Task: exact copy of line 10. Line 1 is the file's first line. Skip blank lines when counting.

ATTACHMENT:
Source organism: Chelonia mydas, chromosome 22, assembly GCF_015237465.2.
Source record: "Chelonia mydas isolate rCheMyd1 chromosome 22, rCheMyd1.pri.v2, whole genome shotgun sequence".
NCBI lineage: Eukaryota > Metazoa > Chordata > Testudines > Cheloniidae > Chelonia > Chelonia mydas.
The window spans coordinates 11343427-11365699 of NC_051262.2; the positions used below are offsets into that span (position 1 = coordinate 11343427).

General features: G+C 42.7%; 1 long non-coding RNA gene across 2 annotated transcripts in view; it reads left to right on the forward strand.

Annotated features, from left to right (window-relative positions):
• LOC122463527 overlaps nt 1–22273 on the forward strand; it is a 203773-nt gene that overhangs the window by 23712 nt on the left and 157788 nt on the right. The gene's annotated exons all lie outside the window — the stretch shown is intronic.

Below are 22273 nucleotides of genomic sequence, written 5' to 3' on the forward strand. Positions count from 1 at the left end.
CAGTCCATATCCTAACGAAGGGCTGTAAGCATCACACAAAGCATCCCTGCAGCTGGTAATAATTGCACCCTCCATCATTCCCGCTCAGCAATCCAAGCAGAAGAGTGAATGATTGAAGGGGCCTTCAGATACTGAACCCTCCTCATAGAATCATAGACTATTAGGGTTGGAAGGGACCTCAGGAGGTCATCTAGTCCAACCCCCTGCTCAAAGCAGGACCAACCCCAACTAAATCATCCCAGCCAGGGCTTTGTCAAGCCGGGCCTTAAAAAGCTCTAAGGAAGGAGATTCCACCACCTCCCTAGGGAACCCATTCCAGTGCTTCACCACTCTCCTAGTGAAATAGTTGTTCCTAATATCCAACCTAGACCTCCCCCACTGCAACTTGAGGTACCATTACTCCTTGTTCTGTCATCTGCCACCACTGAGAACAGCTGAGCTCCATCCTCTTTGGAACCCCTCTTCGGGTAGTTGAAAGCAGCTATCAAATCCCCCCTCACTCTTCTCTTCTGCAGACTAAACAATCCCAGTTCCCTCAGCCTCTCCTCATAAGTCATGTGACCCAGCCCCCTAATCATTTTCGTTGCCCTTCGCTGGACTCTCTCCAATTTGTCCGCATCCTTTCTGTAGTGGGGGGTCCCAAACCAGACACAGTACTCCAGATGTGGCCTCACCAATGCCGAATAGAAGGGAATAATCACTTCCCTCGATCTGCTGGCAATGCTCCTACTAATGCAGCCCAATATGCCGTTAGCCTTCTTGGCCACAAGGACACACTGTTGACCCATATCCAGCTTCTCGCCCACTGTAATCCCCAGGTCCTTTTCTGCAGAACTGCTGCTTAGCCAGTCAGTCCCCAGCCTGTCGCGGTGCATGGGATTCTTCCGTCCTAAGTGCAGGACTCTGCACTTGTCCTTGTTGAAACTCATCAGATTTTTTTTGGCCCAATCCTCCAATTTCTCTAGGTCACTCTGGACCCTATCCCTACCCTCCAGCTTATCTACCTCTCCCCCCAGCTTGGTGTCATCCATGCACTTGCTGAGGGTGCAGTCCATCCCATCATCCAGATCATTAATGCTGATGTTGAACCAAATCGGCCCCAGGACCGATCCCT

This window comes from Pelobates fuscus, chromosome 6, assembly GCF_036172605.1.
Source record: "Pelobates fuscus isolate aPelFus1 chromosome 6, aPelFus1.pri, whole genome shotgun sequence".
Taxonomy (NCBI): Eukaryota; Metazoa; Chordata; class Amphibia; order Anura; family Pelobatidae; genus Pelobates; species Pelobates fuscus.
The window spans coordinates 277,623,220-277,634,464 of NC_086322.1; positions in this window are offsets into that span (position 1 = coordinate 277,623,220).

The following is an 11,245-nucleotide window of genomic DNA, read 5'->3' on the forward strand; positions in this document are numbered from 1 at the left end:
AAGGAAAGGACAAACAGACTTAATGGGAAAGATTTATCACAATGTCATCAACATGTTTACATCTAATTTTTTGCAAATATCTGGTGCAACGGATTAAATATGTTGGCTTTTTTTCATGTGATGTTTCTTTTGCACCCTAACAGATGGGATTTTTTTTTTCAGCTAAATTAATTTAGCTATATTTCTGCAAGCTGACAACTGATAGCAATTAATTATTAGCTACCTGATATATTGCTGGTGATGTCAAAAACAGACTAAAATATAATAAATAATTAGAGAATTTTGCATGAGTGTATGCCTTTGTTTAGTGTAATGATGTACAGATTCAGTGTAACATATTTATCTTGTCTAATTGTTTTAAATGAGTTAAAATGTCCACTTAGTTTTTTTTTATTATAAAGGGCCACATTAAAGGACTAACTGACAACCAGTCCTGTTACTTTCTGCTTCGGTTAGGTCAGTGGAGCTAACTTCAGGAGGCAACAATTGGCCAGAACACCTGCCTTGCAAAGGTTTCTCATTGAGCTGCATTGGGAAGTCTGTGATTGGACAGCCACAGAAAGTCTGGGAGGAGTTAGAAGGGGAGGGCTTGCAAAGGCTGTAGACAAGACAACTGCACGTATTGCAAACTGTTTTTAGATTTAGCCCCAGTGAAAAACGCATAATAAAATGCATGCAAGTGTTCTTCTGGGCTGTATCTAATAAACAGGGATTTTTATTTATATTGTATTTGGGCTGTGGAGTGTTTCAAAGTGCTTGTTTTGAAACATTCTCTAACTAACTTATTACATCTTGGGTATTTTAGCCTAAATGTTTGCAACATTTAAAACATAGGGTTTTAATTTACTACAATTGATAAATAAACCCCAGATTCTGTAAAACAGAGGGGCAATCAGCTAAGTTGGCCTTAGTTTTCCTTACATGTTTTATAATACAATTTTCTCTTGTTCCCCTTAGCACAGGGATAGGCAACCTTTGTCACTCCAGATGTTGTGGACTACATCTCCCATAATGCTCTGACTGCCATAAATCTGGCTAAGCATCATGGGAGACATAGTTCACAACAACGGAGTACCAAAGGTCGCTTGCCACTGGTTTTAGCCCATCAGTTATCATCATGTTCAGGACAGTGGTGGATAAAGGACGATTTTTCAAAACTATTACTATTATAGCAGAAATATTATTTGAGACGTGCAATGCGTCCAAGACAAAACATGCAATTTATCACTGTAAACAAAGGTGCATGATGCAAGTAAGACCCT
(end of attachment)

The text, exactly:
This window comes from Pelobates fuscus, chromosome 6, assembly GCF_036172605.1.